22 June 2016
Corker Binning case featured in the Evening Standard
Ex-app executive walks free as ‘fraud’ case collapses
A criminal case against a former executive of one of London’s leading app designers, in which she was accused of defrauding the company to splurge on expensive handbags has collapsed.
Mita Davda, ex-chief operating officer at City firm Apptivation, which counts TSB and Diageo as clients, was last year charged with fraud over personal expenses of more than £5000.
She was charged with fraud in connection with recruitment fees of approximately £135,000 paid to her husband Nelesh Panchal, and he was charged with money laundering in relation to his receipt of those fees.
Both were acquitted on Monday when the trial was dropped after a week. It followed Judge Cahill’s invitation to the Crown Prosecution Service to “consider their position”.
“Some of you during last week may have been sitting there thinking ‘What are we doing here?’ It will not take you by surprise as this is clearly a civil case, not criminal,” she said in court.
Represented by Corker Binning, Davda, who was alleged to have used the company PayPal account and corporate cards to make personal purchases and transfers to her personal accounts, said: “The relief for Nelesh and I is phenomenal.
“The stress we have endured over the last two years has been unbelievable but we kept the faith.”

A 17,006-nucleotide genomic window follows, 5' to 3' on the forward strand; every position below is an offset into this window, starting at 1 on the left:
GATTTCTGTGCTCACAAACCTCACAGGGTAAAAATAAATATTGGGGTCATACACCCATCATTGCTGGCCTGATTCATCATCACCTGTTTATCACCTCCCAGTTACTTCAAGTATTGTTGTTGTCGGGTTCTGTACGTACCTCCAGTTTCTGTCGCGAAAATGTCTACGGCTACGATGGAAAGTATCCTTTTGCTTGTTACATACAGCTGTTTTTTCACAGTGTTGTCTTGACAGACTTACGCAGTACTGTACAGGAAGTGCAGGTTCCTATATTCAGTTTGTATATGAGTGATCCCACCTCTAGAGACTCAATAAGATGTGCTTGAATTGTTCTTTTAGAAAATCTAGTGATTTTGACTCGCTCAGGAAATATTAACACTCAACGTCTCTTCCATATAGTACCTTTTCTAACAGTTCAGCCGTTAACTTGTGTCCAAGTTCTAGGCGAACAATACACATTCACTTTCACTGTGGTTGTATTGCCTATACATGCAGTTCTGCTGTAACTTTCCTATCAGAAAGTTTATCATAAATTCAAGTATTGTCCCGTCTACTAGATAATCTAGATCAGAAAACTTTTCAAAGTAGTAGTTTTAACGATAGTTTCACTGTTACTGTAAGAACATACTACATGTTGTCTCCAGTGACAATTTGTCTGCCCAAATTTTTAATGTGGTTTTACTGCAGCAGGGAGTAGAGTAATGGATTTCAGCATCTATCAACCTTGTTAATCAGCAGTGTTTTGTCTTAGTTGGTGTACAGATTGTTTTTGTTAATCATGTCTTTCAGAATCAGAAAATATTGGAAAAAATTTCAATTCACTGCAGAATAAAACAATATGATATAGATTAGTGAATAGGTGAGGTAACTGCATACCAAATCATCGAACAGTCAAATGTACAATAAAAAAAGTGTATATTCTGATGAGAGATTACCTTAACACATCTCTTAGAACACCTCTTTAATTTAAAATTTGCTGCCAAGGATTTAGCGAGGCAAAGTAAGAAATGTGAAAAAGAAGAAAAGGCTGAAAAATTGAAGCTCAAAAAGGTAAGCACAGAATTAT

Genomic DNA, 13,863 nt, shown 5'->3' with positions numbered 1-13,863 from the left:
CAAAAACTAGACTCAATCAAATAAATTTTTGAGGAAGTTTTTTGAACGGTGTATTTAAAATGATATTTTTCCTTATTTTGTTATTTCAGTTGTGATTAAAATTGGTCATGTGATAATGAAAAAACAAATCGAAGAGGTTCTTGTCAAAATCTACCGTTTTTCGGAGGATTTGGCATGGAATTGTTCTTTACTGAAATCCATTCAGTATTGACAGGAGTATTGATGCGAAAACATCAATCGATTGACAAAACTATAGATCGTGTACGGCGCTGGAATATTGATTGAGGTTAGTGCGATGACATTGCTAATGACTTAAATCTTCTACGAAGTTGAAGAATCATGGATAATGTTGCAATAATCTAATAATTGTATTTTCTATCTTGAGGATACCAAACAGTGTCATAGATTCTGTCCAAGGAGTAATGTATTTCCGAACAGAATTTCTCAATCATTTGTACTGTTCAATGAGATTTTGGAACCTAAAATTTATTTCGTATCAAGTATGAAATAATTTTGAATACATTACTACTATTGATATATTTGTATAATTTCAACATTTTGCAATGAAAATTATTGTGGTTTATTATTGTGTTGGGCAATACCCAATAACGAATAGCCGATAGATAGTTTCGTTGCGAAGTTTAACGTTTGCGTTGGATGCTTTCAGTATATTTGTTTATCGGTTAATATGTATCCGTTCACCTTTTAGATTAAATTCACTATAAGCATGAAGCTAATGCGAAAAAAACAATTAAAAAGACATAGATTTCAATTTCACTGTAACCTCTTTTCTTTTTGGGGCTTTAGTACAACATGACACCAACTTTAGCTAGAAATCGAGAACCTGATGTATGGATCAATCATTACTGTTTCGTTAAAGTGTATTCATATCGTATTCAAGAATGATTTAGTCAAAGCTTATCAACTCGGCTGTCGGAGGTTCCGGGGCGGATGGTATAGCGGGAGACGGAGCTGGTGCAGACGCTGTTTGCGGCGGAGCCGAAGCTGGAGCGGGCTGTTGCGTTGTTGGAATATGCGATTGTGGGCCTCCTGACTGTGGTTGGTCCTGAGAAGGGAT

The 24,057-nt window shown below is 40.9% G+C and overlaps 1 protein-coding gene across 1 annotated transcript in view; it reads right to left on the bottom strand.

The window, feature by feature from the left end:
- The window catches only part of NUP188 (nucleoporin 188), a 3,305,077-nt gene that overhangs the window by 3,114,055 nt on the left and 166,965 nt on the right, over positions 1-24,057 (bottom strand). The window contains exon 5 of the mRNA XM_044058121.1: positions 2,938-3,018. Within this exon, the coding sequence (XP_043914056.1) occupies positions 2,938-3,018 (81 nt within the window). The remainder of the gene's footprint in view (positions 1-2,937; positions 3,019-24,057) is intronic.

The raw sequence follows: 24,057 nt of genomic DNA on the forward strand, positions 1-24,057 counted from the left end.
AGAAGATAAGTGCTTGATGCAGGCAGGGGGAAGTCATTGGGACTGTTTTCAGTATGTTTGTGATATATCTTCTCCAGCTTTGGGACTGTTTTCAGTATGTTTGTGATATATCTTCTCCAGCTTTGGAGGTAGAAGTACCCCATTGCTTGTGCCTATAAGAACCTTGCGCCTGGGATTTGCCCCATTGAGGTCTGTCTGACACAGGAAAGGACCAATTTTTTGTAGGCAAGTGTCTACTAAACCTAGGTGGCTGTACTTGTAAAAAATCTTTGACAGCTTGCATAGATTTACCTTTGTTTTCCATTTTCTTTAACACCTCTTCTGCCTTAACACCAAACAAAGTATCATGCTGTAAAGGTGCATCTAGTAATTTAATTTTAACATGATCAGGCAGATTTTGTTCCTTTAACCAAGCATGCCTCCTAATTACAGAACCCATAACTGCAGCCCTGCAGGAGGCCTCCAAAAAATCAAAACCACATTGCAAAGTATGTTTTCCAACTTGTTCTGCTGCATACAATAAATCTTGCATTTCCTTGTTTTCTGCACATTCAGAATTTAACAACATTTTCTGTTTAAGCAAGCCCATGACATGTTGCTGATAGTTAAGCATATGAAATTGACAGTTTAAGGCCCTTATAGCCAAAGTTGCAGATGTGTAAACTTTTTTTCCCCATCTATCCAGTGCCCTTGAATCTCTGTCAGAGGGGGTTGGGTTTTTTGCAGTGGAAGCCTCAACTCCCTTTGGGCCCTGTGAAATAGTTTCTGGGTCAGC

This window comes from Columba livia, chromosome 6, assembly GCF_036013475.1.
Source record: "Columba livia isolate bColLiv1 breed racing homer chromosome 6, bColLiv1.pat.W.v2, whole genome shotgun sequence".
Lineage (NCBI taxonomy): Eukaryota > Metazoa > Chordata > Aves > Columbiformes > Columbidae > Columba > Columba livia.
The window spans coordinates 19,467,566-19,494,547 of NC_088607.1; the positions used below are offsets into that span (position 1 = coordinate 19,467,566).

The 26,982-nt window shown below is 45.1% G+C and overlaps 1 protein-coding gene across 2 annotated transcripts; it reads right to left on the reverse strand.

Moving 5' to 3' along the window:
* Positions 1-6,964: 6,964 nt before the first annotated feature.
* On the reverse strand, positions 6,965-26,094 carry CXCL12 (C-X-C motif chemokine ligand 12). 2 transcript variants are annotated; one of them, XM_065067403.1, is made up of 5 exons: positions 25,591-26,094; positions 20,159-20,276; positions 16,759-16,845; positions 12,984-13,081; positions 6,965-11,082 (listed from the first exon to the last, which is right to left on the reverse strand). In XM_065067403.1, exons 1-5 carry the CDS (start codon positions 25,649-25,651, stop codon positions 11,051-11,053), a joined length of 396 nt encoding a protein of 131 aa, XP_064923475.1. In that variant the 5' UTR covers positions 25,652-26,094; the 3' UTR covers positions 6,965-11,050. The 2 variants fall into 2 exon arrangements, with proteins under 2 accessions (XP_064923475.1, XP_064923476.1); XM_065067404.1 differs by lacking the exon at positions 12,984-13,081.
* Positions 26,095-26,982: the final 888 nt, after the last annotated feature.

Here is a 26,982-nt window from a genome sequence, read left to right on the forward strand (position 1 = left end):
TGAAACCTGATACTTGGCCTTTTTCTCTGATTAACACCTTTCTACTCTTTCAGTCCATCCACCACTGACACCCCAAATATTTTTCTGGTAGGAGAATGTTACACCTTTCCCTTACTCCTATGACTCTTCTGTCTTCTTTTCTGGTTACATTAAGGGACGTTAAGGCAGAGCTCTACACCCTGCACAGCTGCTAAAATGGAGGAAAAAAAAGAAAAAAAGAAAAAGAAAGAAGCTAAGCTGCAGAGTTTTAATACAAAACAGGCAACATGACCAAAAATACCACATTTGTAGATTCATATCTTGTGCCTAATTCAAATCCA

A spokesman for Apptivation said: “We are surprised the CPS have decided not to pursue criminal charges, and we are considering our rights to review the decision by the CPS.”
This article was originally published in the Evening Standard, and can be found here.
Rachel Quickenden commented “a great deal of time, money and resources have been wasted on this case reaching trial, not to mention the stress which my clients have endured over the last two years. This case demonstrates the dangers in allowing individuals to use the criminal justice system for revenge – and to instruct private prosecution firms to gather evidence and advocate on their behalf to the prosecuting authorities – where the evidence does not properly support a prosecution. The Judge clearly took a very dim view of the quality of the evidence and the credibility and motives of the complainant.”